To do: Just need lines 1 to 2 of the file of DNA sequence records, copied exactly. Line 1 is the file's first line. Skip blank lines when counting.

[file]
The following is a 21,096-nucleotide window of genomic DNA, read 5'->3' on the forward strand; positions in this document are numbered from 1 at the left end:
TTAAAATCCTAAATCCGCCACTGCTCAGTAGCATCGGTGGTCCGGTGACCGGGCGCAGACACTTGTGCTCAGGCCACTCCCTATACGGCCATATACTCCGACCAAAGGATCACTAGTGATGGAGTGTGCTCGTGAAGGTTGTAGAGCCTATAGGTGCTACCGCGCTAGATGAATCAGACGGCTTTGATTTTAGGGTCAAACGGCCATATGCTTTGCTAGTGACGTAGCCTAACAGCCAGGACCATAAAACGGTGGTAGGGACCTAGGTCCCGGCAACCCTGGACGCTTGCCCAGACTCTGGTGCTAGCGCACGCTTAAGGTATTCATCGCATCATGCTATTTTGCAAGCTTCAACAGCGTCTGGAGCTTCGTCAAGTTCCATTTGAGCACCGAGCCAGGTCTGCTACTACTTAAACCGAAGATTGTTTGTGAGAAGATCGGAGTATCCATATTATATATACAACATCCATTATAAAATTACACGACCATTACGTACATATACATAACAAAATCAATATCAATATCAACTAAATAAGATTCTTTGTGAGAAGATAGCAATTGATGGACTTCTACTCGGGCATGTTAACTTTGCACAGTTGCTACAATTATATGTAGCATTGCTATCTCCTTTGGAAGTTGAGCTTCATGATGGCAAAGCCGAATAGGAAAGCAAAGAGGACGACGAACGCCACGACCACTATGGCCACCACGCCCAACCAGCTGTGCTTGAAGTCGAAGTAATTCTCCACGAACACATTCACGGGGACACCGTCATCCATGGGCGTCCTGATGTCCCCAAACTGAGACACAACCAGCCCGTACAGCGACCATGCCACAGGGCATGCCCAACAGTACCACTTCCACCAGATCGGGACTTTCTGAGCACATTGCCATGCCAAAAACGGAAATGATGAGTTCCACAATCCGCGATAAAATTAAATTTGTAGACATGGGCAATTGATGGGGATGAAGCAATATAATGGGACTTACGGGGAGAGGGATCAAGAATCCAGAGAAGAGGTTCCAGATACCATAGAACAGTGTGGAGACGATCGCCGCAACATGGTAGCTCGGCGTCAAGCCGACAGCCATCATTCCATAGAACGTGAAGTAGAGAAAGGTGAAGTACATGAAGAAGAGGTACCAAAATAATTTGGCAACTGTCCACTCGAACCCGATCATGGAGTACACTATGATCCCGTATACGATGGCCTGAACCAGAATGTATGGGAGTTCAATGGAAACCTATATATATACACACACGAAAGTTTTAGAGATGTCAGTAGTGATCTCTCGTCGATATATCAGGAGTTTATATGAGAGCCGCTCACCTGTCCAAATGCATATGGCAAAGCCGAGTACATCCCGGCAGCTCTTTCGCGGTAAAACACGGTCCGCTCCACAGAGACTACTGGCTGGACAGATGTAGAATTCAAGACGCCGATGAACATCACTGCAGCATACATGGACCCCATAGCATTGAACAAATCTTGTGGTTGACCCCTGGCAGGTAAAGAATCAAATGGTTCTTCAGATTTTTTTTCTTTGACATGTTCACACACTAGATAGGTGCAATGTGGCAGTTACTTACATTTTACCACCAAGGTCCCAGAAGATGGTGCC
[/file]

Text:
The following is a 21,096-nucleotide window of genomic DNA, read 5'->3' on the forward strand; positions in this document are numbered from 1 at the left end:
TTAAAATCCTAAATCCGCCACTGCTCAGTAGCATCGGTGGTCCGGTGACCGGGCGCAGACACTTGTGCTCAGGCCACTCCCTATACGGCCATATACTCCGACCAAAGGATCACTAGTGATGGAGTGTGCTCGTGAAGGTTGTAGAGCCTATAGGTGCTACCGCGCTAGATGAATCAGACGGCTTTGATTTTAGGGTCAAACGGCCATATGCTTTGCTAGTGACGTAGCCTAACAGCCAGGACCATAAAACGGTGGTAGGGACCTAGGTCCCGGCAACCCTGGACGCTTGCCCAGACTCTGGTGCTAGCGCACGCTTAAGGTATTCATCGCATCATGCTATTTTGCAAGCTTCAACAGCGTCTGGAGCTTCGTCAAGTTCCATTTGAGCACCGAGCCAGGTCTGCTACTACTTAAACCGAAGATTGTTTGTGAGAAGATCGGAGTATCCATATTATATATACAACATCCATTATAAAATTACACGACCATTACGTACATATACATAACAAAATCAATATCAATATCAACTAAATAAGATTCTTTGTGAGAAGATAGCAATTGATGGACTTCTACTCGGGCATGTTAACTTTGCACAGTTGCTACAATTATATGTAGCATTGCTATCTCCTTTGGAAGTTGAGCTTCATGATGGCAAAGCCGAATAGGAAAGCAAAGAGGACGACGAACGCCACGACCACTATGGCCACCACGCCCAACCAGCTGTGCTTGAAGTCGAAGTAATTCTCCACGAACACATTCACGGGGACACCGTCATCCATGGGCGTCCTGATGTCCCCAAACTGAGACACAACCAGCCCGTACAGCGACCATGCCACAGGGCATGCCCAACAGTACCACTTCCACCAGATCGGGACTTTCTGAGCACATTGCCATGCCAAAAACGGAAATGATGAGTTCCACAATCCGCGATAAAATTAAATTTGTAGACATGGGCAATTGATGGGGATGAAGCAATATAATGGGACTTACGGGGAGAGGGATCAAGAATCCAGAGAAGAGGTTCCAGATACCATAGAACAGTGTGGAGACGATCGCCGCAACATGGTAGCTCGGCGTCAAGCCGACAGCCATCATTCCATAGAACGTGAAGTAGAGAAAGGTGAAGTACATGAAGAAGAGGTACCAAAATAATTTGGCAACTGTCCACTCGAACCCGATCATGGAGTACACTATGATCCCGTATACGATGGCCTGAACCAGAATGTATGGGAGTTCAATGGAAACCTATATATATACACACACGAAAGTTTTAGAGATGTCAGTAGTGATCTCTCGTCGATATATCAGGAGTTTATATGAGAGCCGCTCACCTGTCCAAATGCATATGGCAAAGCCGAGTACATCCCGGCAGCTCTTTCGCGGTAAAACACGGTCCGCTCCACAGAGACTACTGGCTGGACAGATGTAGAATTCAAGACGCCGATGAACATCACTGCAGCATACATGGACCCCATAGCATTGAACAAATCTTGTGGTTGACCCCTGGCAGGTAAAGAATCAAATGGTTCTTCAGATTTTTTTTCTTTGACATGTTCACACACTAGATAGGTGCAATGTGGCAGTTACTTACATTTTACCACCAAGGTCCCAGAAGATGGTGCC